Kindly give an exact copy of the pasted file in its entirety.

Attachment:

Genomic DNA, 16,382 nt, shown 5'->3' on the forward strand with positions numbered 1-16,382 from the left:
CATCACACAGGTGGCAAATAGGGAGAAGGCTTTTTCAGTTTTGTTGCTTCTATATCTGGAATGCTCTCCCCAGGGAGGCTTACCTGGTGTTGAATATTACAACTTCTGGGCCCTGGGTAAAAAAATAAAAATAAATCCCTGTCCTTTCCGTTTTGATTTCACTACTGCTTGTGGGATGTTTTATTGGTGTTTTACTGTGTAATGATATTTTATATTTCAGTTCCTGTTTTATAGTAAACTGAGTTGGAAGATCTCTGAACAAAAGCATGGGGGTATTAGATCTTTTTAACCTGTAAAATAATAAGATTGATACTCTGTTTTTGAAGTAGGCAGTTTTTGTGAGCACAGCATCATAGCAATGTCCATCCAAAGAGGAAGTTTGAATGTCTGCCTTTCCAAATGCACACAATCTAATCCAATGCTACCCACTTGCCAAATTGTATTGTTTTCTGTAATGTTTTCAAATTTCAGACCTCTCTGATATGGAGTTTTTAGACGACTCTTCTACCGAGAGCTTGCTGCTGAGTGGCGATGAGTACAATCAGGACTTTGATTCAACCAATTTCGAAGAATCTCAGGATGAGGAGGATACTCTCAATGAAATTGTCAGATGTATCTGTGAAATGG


Genomic DNA, 16,382 nt, shown 5'->3' on the forward strand with positions numbered 1-16,382 from the left:
CATCACACAGGTGGCAAATAGGGAGAAGGCTTTTTCAGTTTTGTTGCTTCTATATCTGGAATGCTCTCCCCAGGGAGGCTTACCTGGTGTTGAATATTACAACTTCTGGGCCCTGGGTAAAAAAATAAAAATAAATCCCTGTCCTTTCCGTTTTGATTTCACTACTGCTTGTGGGATGTTTTATTGGTGTTTTACTGTGTAATGATATTTTATATTTCAGTTCCTGTTTTATAGTAAACTGAGTTGGAAGATCTCTGAACAAAAGCATGGGGGTATTAGATCTTTTTAACCTGTAAAATAATAAGATTGATACTCTGTTTTTGAAGTAGGCAGTTTTTGTGAGCACAGCATCATAGCAATGTCCATCCAAAGAGGAAGTTTGAATGTCTGCCTTTCCAAATGCACACAATCTAATCCAATGCTACCCACTTGCCAAATTGTATTGTTTTCTGTAATGTTTTCAAATTTCAGACCTCTCTGATATGGAGTTTTTAGACGACTCTTCTACCGAGAGCTTGCTGCTGAGTGGCGATGAGTACAATCAGGACTTTGATTCAACCAATTTCGAAGAATCTCAGGATGAGGAGGATACTCTCAATGAAATTGTCAGATGTATCTGTGAAATGG